In a line of cases over the years involving review of federal convictions, we have held that a court cannot commence a trial in absentia unless the defendant knowingly and voluntarily waives his right to be present, and the public interest in proceeding clearly outweighs the interest of the voluntarily absent defendant in attending his trial.   See, e.g., United States v. Tortora, 464 F.2d 1202, 1209-10 (2d Cir.1972);  United States v. Fontanez, 878 F.2d 33, 36 (2d Cir.1989);  United States v. Nichols, 56 F.3d 403, 416-17 (2d Cir.1995).   However, only the first element-a knowing and voluntary waiver-is required by the Constitution;  the second element-a balance of interests weighing in favor of trial-simply governs the trial court's exercise of its discretion to proceed with a trial in absentia that is constitutionally permissible.   See, e.g., Tortora, 464 F.2d at 1209-10.   See also Taylor v. United States, 414 U.S. 17, 94 S.Ct. 194, 38 L.Ed.2d 174 (1973) (per curiam) (discussing knowing and voluntary waiver of right to be present at trial as sufficient for constitutionally valid trial in absentia );  Clark v. Scott, 70 F.3d 386, 389-90 (5th Cir.1995) (holding that balancing test not constitutionally required).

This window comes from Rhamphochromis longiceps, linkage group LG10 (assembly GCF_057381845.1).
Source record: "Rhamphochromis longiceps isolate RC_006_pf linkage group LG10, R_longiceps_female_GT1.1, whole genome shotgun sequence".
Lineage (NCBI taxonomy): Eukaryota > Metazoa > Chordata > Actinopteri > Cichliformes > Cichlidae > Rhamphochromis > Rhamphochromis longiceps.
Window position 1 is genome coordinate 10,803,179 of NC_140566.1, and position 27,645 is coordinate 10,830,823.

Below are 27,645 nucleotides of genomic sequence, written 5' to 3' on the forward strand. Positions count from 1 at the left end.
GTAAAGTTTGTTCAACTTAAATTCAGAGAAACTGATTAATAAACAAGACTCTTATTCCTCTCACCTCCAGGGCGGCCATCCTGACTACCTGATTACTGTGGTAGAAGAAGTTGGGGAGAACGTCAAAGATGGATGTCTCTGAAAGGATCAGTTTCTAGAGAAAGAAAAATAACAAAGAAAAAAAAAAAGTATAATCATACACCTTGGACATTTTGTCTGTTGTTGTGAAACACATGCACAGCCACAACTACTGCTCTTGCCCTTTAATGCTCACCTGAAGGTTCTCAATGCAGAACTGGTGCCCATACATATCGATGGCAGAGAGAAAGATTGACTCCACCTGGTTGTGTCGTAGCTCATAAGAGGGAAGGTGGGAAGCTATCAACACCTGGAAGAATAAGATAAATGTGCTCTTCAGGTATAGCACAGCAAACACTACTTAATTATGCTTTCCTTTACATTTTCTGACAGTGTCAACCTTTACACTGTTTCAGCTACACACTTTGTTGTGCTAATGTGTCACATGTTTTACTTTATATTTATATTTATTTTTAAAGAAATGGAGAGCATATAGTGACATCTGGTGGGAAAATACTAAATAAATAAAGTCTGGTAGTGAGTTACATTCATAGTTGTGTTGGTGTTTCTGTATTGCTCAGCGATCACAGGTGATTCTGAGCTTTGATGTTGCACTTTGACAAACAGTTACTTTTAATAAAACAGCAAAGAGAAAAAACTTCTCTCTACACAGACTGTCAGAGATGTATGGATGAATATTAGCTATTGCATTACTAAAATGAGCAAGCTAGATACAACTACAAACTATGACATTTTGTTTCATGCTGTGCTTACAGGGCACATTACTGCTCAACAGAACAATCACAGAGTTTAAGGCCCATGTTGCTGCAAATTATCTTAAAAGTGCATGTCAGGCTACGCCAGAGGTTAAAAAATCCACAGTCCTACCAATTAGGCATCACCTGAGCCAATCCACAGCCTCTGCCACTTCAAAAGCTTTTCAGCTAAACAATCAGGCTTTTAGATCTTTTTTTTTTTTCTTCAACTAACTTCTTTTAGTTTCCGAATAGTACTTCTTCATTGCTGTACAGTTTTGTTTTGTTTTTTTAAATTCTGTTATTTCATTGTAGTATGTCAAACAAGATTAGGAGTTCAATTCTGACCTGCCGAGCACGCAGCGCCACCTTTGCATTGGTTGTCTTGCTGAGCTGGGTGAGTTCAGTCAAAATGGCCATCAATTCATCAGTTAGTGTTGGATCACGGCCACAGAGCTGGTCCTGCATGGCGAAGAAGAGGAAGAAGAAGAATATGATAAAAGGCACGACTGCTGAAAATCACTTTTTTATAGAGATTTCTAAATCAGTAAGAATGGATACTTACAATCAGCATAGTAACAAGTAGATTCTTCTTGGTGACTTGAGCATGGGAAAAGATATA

We also note that Fed.R.Crim.P. 43 prohibits federal trials in absentia where the defendant is not present at the beginning of trial, see Crosby v. United States, 506 U.S. 255, 262, 113 S.Ct. 748, 122 L.Ed.2d 25 (1993), but we hold that nothing in the Constitution prohibits a trial from being commenced in the defendant's absence so long as the defendant knowingly and voluntarily waives his right to be present.   In Crosby, the Court relied on the plain language of the rule, which permits trial “ ‘whenever a defendant, initially present, is voluntarily absent after the trial has commenced.’ ” id. at 258, 113 S.Ct. 748 (quoting Fed.R.Crim.P. 43(b)(1)).   Accordingly, the Court explicitly declined to consider whether this limitation on trials in absentia is constitutionally mandated.   See Crosby, 506 U.S. at 261-62, 113 S.Ct. 748.   Although we agree that the commencement of trial in the defendant's presence makes it more likely “that any waiver is indeed knowing,” id. at 261, 113 S.Ct. 748, the case before us amply demonstrates that in some situations the requisite knowledge can be conclusively found even if the defendant is not present when the trial begins.   Moreover, while we agree that the costs of delay are likely to be higher if trial has begun, see id., we do not believe that a balancing of interests determines the constitutional permissibility of a trial in absentia following a valid waiver.